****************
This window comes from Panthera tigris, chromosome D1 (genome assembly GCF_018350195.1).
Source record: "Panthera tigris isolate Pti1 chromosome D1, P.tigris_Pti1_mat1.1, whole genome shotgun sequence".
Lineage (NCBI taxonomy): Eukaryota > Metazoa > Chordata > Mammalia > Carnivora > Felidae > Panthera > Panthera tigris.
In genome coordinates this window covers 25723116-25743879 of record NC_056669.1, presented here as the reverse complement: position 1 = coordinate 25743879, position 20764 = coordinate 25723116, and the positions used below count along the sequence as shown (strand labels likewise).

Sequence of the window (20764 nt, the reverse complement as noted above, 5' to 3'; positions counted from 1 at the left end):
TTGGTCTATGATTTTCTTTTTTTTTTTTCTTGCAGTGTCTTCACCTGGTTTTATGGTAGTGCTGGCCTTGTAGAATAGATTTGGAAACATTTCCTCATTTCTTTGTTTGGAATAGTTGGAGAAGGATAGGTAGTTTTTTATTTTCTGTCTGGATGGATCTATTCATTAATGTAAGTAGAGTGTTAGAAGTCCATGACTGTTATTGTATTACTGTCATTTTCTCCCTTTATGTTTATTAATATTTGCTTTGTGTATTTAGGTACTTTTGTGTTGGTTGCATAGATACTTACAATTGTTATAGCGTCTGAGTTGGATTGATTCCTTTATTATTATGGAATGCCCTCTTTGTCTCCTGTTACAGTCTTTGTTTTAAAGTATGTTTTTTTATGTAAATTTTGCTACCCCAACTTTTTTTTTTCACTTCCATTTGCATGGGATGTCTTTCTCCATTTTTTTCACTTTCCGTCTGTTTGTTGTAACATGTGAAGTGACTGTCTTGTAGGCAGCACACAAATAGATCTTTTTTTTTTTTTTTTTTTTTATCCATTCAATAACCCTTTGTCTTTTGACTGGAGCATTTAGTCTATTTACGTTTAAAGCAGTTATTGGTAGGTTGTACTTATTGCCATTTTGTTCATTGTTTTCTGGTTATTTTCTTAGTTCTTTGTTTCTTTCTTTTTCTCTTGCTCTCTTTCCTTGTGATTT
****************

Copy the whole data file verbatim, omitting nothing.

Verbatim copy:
This window comes from Panthera tigris, chromosome D1 (genome assembly GCF_018350195.1).
Source record: "Panthera tigris isolate Pti1 chromosome D1, P.tigris_Pti1_mat1.1, whole genome shotgun sequence".
Lineage (NCBI taxonomy): Eukaryota > Metazoa > Chordata > Mammalia > Carnivora > Felidae > Panthera > Panthera tigris.
In genome coordinates this window covers 25723116-25743879 of record NC_056669.1, presented here as the reverse complement: position 1 = coordinate 25743879, position 20764 = coordinate 25723116, and the positions used below count along the sequence as shown (strand labels likewise).

Sequence of the window (20764 nt, the reverse complement as noted above, 5' to 3'; positions counted from 1 at the left end):
TTGGTCTATGATTTTCTTTTTTTTTTTTCTTGCAGTGTCTTCACCTGGTTTTATGGTAGTGCTGGCCTTGTAGAATAGATTTGGAAACATTTCCTCATTTCTTTGTTTGGAATAGTTGGAGAAGGATAGGTAGTTTTTTATTTTCTGTCTGGATGGATCTATTCATTAATGTAAGTAGAGTGTTAGAAGTCCATGACTGTTATTGTATTACTGTCATTTTCTCCCTTTATGTTTATTAATATTTGCTTTGTGTATTTAGGTACTTTTGTGTTGGTTGCATAGATACTTACAATTGTTATAGCGTCTGAGTTGGATTGATTCCTTTATTATTATGGAATGCCCTCTTTGTCTCCTGTTACAGTCTTTGTTTTAAAGTATGTTTTTTTATGTAAATTTTGCTACCCCAACTTTTTTTTTTCACTTCCATTTGCATGGGATGTCTTTCTCCATTTTTTTCACTTTCCGTCTGTTTGTTGTAACATGTGAAGTGACTGTCTTGTAGGCAGCACACAAATAGATCTTTTTTTTTTTTTTTTTTTTTATCCATTCAATAACCCTTTGTCTTTTGACTGGAGCATTTAGTCTATTTACGTTTAAAGCAGTTATTGGTAGGTTGTACTTATTGCCATTTTGTTCATTGTTTTCTGGTTATTTTCTTAGTTCTTTGTTTCTTTCTTTTTCTCTTGCTCTCTTTCCTTGTGATTT